Do you remember the game of hot potato when you were a kid? It’s somewhat like musical chairs. You assemble yourselves in a circle and pass around an object (usually a ball) while the music plays. The goals is not to be the one left holding the object when the music stops so everyone quickly passes it so they aren’t caught holding it, hence the name, hot potato. This game was fun as kids, but it’s not so fun when it plays out during a project. Let me explain further.
“This game was fun as kids, but it’s not so fun when it plays out during a project.”
Have you ever found yourself on a project with a sponsor that just doesn’t want to be there? They were passed the hot potato, and guess what, they got stuck with the project. They are by happenstance, the “stuckee” project sponsor. They were the one holding the hot potato—your project.
While this scenario may prove challenging for you as the project manager, this does not mean your project is doomed to fail. I have one main solution to winning over a “stuckee” sponsor – education. When my sponsor understands the importance of the project and the role they are to play, I am more likely to get them on board.
Below are a few steps I take to transition my “stuckee” sponsor to staunch supporter of my project:
Empathize. Let’s face it – we’ve all been in situations where the ball was dropped on us and we were left to carry the weight. It’s not a fun situation. I take the time to understand the sponsor’s situation. Perhaps, they are already juggling multiple projects and this new project being “hot potato-ed” on them may be creating a sense of overwhelm. When developing my project plan, I demonstrate that I am sensitive to their limited availability, set realistic deliverables for them, and I respect their time.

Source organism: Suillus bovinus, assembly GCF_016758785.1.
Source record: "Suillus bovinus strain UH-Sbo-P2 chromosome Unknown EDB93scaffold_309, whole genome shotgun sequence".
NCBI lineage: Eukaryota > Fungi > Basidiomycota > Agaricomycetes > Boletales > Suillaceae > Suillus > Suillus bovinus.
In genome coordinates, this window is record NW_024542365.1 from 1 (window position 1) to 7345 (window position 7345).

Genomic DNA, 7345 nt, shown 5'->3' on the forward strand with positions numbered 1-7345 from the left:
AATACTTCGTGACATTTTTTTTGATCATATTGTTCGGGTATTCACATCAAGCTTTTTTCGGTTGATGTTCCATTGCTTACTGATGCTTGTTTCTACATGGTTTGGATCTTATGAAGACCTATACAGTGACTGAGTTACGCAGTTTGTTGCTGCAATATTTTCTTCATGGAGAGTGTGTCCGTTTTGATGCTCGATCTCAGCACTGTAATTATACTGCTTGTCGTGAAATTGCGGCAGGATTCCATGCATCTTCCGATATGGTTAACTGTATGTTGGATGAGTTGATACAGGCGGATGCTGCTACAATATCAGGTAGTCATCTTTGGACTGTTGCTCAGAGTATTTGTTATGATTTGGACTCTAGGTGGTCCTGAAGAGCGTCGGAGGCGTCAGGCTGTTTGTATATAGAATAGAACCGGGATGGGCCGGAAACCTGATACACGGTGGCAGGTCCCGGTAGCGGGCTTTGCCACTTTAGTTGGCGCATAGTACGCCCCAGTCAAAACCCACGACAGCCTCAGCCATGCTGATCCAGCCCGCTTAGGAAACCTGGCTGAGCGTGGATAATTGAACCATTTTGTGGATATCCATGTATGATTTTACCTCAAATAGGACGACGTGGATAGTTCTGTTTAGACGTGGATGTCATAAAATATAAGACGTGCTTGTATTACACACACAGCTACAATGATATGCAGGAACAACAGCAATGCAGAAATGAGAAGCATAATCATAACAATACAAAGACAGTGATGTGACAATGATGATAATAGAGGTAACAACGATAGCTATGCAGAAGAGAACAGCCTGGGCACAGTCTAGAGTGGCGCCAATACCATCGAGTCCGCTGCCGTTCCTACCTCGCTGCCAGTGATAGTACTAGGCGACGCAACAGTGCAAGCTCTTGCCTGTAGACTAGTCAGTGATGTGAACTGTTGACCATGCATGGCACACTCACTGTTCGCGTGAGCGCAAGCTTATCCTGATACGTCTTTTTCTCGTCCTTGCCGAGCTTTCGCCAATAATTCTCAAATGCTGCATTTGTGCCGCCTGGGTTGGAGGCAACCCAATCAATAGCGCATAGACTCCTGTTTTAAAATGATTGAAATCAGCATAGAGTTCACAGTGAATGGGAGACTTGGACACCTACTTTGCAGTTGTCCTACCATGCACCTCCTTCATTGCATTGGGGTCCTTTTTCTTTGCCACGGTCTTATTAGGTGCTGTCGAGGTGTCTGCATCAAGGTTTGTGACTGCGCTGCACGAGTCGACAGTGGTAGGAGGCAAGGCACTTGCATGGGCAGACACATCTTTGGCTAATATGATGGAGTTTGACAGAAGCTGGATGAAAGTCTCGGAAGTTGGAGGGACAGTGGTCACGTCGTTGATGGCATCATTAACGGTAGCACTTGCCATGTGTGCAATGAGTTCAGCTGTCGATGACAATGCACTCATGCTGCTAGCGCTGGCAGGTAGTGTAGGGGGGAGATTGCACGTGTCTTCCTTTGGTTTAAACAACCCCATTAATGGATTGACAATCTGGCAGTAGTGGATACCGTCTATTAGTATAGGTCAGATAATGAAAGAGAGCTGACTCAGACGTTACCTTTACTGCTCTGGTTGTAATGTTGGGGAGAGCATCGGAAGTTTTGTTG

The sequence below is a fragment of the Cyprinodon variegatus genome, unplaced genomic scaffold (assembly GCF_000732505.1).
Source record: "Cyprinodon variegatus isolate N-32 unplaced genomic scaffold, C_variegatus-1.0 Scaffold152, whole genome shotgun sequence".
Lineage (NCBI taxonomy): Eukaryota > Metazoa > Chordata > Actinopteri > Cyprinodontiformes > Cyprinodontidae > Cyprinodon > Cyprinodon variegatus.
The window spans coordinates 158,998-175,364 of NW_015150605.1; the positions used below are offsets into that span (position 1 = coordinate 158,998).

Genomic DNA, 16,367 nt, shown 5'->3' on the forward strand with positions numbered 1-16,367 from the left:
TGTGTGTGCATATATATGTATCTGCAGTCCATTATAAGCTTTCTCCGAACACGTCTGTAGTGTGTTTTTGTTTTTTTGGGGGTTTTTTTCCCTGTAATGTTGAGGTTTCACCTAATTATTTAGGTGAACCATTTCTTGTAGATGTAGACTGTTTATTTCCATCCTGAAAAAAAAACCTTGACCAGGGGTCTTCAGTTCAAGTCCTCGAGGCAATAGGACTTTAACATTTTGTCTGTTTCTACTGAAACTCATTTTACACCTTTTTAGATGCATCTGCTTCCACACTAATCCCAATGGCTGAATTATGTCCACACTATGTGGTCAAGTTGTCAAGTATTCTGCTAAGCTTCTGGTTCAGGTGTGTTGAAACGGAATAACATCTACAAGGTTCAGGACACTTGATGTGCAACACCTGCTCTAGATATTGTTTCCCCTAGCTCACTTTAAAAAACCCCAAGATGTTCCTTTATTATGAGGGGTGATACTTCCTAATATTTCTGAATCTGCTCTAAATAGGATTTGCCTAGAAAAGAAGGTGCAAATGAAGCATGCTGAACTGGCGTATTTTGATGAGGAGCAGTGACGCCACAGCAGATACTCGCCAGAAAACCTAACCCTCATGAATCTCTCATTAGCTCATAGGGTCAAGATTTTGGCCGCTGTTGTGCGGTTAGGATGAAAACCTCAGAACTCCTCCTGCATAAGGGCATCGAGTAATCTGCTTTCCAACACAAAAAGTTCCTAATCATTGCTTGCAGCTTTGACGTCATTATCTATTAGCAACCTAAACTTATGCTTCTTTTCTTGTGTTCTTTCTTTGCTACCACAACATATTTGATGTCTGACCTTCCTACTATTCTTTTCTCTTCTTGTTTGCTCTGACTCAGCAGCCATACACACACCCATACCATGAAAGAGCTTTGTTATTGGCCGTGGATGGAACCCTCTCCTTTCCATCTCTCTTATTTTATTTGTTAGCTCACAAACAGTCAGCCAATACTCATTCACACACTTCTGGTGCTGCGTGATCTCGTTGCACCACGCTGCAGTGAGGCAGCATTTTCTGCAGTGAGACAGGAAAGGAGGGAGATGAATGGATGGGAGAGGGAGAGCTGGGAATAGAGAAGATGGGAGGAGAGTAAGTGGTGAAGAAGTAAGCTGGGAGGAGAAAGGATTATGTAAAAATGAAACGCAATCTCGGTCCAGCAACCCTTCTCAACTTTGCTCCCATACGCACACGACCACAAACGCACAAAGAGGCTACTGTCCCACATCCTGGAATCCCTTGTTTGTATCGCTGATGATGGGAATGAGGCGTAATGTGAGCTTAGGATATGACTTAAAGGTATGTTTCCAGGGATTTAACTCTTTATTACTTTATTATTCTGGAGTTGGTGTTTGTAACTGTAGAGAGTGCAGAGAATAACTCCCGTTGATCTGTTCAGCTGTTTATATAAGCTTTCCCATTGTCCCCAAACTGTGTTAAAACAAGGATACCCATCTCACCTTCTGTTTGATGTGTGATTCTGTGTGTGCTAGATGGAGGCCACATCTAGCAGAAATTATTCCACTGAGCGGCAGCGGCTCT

Be clear on the roles in the project. This is where the education comes in. If I want to receive buy-in from my sponsor, I educate them around the roles and authority of everyone involved in the project. Most especially, I stress the importance of the project sponsor role. This is particularly the case when I know their support and involvement is critical to boosting the morale of the project team and vital to the success of the project.
Meet their communication needs. While I often find that email is a great way to send information fast, I have to be aware that my sponsor probably has over 100 (if not more) unread emails in their inbox. As a part of our kick-off conversation, I’m sure to ask what are their preferred communications methods and I especially ask what is the best way to communicate bad news—we’ll save that for a later blog post.
“I learn a lot about the direction I should take with my projects when I proactively seek sponsor input. ”
Ask for their input. Education is a two-way street in my book. I learn a lot about the direction I should take with my projects when I proactively seek sponsor input. Their valuable feedback will not only push the project forward but also boost morale.
No project manager wants a “stuckee” for a sponsor, but it happens. With the right education and empathizing over their situation, I’ve been able to turn a “stuckee” into my project advocate. My focus is to position the sponsor as a champion and educate them on the impact they have on the project.
“Avoiding the Accidental Sponsor.” https://www.projectsmart.co.uk/avoiding-the-accidental-project-sponsor.php
“4 keys to getting successful project sponsorship.” https://www.wrike.com/blog/successful-project-sponsorship/
What has been your experience with a “stuckee” project sponsor. How did you handle it? Were you able to turn the tables?
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